Of Montenegro’s seemingly never-ending chain of picturesque coastal towns, Budva is by far the most popular. Filled to the brim with bars, restaurants and limestone houses, its Old Town is almost as pretty as the one in nearby Kotor, and there’s plenty of fun to be had on the beaches, as well as at the seafront bars which pop up in the summer.
Budva’s focal point is the Old Town – more of a place to stroll and sip coffee than sightsee – though most travellers are here for the beaches, and there are plenty to choose from.
If you’re not met at the bus station – you almost certainly will be in summer – your best option for private rooms is to head to Ata (t 033/452000, w www.adria.travel) in the Old Town who can make bookings for €15–35/room.
The main beach, Slovenska Plaža, curls a few pebbly kilometres east from the Old Town, but far nicer are the sandy Mogren beaches, west of the Old Town, which attract a more youthful crowd. Better still is the beach on uninhabited Sveti Nikola Island, which you’ll see jutting up offshore. In summer, regular water taxis will shuttle you across, though you’ll have to haggle – prices start at €5 for the boat.
You’ll be able to fill up on €1 slices of pizza around the Old Town. On summer evenings Budva can be quite wild, especially the open-air bars dotting the harbour road – pole-dancers, rakija and Russian tourists are a potent mix.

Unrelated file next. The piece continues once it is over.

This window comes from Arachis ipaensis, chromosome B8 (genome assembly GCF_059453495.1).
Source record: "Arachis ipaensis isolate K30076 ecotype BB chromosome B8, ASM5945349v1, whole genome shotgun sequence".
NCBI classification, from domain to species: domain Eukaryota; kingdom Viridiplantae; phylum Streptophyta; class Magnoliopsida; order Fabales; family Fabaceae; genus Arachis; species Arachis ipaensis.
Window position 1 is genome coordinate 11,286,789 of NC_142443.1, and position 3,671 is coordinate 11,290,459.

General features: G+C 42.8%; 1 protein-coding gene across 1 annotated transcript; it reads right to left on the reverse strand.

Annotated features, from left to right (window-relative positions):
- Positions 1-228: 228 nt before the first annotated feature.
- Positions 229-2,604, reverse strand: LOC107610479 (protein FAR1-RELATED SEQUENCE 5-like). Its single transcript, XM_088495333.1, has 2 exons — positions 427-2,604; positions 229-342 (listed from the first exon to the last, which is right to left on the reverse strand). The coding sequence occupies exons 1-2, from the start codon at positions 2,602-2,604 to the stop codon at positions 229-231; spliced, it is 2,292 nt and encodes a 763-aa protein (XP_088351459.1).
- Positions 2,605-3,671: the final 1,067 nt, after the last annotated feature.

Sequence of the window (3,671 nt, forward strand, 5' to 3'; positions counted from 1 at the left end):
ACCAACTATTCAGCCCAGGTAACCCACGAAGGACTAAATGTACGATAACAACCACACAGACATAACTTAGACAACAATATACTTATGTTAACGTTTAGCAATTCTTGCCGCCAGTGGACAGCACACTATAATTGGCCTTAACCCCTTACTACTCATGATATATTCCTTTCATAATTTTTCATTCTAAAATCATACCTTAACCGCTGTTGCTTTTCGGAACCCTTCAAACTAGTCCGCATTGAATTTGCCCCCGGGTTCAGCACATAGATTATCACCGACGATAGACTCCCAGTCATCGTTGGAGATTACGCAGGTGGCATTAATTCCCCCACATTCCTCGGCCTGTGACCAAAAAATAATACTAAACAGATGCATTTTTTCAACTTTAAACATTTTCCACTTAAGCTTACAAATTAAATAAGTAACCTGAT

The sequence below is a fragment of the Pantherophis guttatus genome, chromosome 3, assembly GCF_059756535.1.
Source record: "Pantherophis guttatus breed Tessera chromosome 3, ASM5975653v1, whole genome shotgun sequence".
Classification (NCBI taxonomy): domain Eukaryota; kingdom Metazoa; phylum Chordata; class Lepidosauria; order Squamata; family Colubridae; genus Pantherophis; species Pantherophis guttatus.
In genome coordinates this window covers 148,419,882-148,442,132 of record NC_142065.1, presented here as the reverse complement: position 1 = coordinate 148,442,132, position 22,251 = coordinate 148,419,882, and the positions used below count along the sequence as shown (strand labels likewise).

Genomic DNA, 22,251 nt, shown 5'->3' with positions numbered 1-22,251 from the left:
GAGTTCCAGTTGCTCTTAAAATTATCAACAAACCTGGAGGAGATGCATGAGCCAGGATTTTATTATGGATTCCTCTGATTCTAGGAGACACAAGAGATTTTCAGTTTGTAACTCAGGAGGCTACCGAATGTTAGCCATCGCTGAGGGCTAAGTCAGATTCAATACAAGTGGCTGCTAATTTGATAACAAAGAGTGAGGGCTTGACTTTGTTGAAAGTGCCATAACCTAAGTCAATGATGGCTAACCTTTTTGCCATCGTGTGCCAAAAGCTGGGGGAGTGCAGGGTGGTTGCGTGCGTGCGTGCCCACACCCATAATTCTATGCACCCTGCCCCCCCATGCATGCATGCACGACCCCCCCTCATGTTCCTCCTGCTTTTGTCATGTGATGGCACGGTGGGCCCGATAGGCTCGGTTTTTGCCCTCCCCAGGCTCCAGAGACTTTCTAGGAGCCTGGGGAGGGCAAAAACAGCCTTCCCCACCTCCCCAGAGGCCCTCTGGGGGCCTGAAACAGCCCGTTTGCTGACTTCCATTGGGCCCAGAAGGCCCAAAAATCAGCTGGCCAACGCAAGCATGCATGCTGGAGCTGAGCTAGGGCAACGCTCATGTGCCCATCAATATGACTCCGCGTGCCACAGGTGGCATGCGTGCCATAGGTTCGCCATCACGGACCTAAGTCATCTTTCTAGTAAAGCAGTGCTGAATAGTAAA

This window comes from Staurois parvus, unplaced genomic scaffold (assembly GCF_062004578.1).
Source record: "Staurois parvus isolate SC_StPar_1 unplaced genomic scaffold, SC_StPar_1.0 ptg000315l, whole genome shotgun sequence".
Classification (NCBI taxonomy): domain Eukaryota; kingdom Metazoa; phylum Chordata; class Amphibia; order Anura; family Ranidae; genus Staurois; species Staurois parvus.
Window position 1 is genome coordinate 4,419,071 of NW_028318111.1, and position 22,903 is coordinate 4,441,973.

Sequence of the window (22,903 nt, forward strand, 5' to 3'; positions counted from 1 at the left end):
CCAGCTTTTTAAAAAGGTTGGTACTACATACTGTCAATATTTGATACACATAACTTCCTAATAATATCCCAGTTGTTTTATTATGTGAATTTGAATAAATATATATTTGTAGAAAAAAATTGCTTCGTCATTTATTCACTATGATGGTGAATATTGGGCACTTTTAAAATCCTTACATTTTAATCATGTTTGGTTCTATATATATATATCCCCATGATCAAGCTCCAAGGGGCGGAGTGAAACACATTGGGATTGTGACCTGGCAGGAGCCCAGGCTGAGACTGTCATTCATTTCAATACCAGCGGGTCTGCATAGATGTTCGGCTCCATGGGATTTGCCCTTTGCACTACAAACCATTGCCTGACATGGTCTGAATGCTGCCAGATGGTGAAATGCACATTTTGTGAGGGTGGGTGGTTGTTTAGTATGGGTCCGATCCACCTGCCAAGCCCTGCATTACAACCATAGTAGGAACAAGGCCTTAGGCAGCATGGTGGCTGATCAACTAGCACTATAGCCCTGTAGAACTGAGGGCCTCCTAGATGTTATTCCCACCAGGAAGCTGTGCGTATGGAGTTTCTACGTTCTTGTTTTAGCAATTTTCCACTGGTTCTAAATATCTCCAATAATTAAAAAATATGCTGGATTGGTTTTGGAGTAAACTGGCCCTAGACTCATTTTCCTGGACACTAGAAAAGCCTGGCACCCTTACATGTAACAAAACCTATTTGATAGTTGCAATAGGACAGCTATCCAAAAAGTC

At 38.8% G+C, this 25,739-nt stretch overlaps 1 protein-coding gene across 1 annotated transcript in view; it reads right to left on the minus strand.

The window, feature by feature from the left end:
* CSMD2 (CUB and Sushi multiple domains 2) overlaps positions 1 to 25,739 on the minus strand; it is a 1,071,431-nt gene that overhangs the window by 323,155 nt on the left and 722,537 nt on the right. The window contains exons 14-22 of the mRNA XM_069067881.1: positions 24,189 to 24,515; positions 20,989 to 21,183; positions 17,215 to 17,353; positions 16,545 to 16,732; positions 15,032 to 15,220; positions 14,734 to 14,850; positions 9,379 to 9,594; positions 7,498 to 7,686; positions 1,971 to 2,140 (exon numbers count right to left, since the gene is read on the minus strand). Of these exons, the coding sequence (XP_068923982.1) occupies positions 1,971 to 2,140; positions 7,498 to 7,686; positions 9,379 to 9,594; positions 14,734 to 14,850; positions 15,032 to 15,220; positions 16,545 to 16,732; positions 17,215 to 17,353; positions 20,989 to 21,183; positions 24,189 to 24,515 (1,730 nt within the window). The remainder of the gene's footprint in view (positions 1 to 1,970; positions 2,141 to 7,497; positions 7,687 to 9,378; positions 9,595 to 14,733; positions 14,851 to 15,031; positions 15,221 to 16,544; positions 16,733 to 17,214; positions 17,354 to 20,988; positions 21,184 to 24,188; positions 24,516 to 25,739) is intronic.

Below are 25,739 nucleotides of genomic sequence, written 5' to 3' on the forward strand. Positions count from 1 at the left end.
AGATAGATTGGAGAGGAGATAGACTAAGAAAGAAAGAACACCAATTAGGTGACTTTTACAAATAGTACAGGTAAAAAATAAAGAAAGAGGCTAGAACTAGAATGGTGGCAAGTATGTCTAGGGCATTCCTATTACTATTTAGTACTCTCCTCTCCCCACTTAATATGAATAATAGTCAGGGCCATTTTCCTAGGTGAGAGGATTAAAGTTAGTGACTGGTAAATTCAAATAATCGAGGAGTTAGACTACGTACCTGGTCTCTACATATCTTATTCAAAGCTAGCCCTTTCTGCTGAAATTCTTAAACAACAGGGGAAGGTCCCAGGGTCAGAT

The highlight of the Old Town is the area around the Church of the Holy Trinity, itself home to frescoes that, while far from ancient, are rather beautiful. Looming over this is the fifteenth-century citadel, which offers splendid views of the Adriatic waves pummelling in. Still, you’re best advised to save your money and try to hunt down the entrances to the Old City wall, which boasts even better views. There are only two of these, meaning that almost no tourists ever get up there – one is just to the left when you enter through the Terra Ferita gate, and the other is an alley off Hong Kong restaurant. Also in the Old Town are the Town Museum, which houses Greek and Roman booty from the ruins being unearthed beneath the citadel, and a Museum of Modern Art.
A few kilometres south of Budva (most easily accessed by taxi), and visible from the road if you’re heading to or from Bar, is the incredibly picturesque island of Sveti Stefan, an old fishing village fishscaled with orange roofs. It’s now cordoned off as luxury accommodation, but never mind – all the tourist brochure shots are taken from the road anyway, and you can do the same for free.
The Watersports Centre on Slovenska Plaža, the main beach, is the place to head for all kinds of watery fun. Jetskis and parasailing are on offer for the adventurous (€60/hr), while kayaks and pedaloes are a calmer option (€3–5/hr).